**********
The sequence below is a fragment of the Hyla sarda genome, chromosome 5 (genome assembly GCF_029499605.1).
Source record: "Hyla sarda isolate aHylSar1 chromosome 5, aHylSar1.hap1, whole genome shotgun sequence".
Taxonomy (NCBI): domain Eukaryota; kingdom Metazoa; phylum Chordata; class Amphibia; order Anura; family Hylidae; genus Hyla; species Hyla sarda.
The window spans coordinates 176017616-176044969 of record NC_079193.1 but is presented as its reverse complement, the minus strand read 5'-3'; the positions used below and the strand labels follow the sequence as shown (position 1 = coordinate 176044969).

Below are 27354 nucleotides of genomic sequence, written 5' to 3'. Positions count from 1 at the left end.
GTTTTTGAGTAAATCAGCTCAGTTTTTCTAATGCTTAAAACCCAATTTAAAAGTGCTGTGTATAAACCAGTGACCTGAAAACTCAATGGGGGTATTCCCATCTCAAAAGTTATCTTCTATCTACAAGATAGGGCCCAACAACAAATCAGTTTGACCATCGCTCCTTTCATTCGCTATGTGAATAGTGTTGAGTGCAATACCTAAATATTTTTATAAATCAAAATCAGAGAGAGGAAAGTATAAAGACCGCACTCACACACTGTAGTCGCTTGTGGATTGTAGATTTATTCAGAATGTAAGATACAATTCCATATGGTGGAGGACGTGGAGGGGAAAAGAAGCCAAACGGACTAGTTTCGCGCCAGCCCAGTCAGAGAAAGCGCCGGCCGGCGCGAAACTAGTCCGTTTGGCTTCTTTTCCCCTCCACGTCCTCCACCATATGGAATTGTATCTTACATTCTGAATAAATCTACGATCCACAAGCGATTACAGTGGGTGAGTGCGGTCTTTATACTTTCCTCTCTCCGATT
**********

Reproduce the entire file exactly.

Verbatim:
The sequence below is a fragment of the Hyla sarda genome, chromosome 5 (genome assembly GCF_029499605.1).
Source record: "Hyla sarda isolate aHylSar1 chromosome 5, aHylSar1.hap1, whole genome shotgun sequence".
Taxonomy (NCBI): domain Eukaryota; kingdom Metazoa; phylum Chordata; class Amphibia; order Anura; family Hylidae; genus Hyla; species Hyla sarda.
The window spans coordinates 176017616-176044969 of record NC_079193.1 but is presented as its reverse complement, the minus strand read 5'-3'; the positions used below and the strand labels follow the sequence as shown (position 1 = coordinate 176044969).

Below are 27354 nucleotides of genomic sequence, written 5' to 3'. Positions count from 1 at the left end.
GTTTTTGAGTAAATCAGCTCAGTTTTTCTAATGCTTAAAACCCAATTTAAAAGTGCTGTGTATAAACCAGTGACCTGAAAACTCAATGGGGGTATTCCCATCTCAAAAGTTATCTTCTATCTACAAGATAGGGCCCAACAACAAATCAGTTTGACCATCGCTCCTTTCATTCGCTATGTGAATAGTGTTGAGTGCAATACCTAAATATTTTTATAAATCAAAATCAGAGAGAGGAAAGTATAAAGACCGCACTCACACACTGTAGTCGCTTGTGGATTGTAGATTTATTCAGAATGTAAGATACAATTCCATATGGTGGAGGACGTGGAGGGGAAAAGAAGCCAAACGGACTAGTTTCGCGCCAGCCCAGTCAGAGAAAGCGCCGGCCGGCGCGAAACTAGTCCGTTTGGCTTCTTTTCCCCTCCACGTCCTCCACCATATGGAATTGTATCTTACATTCTGAATAAATCTACGATCCACAAGCGATTACAGTGGGTGAGTGCGGTCTTTATACTTTCCTCTCTCCGATT